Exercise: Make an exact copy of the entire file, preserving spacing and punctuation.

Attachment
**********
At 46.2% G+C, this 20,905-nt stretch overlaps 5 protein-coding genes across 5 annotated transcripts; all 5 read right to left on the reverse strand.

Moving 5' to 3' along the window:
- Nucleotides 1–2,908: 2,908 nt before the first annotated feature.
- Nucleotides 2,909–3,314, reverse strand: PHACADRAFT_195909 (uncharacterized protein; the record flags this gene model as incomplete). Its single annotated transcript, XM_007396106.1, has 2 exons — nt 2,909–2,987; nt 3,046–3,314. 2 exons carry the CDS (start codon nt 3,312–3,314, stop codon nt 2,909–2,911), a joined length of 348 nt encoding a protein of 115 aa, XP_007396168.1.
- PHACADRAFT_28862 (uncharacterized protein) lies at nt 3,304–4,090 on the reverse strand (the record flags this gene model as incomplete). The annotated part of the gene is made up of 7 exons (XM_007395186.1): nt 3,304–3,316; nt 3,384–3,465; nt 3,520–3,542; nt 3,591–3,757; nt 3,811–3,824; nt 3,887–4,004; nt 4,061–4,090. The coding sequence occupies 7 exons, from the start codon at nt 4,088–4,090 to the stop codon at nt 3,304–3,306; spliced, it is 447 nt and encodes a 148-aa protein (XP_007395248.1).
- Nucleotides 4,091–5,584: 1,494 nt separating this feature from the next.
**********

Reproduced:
At 46.2% G+C, this 20,905-nt stretch overlaps 5 protein-coding genes across 5 annotated transcripts; all 5 read right to left on the reverse strand.

Moving 5' to 3' along the window:
- Nucleotides 1–2,908: 2,908 nt before the first annotated feature.
- Nucleotides 2,909–3,314, reverse strand: PHACADRAFT_195909 (uncharacterized protein; the record flags this gene model as incomplete). Its single annotated transcript, XM_007396106.1, has 2 exons — nt 2,909–2,987; nt 3,046–3,314. 2 exons carry the CDS (start codon nt 3,312–3,314, stop codon nt 2,909–2,911), a joined length of 348 nt encoding a protein of 115 aa, XP_007396168.1.
- PHACADRAFT_28862 (uncharacterized protein) lies at nt 3,304–4,090 on the reverse strand (the record flags this gene model as incomplete). The annotated part of the gene is made up of 7 exons (XM_007395186.1): nt 3,304–3,316; nt 3,384–3,465; nt 3,520–3,542; nt 3,591–3,757; nt 3,811–3,824; nt 3,887–4,004; nt 4,061–4,090. The coding sequence occupies 7 exons, from the start codon at nt 4,088–4,090 to the stop codon at nt 3,304–3,306; spliced, it is 447 nt and encodes a 148-aa protein (XP_007395248.1).
- Nucleotides 4,091–5,584: 1,494 nt separating this feature from the next.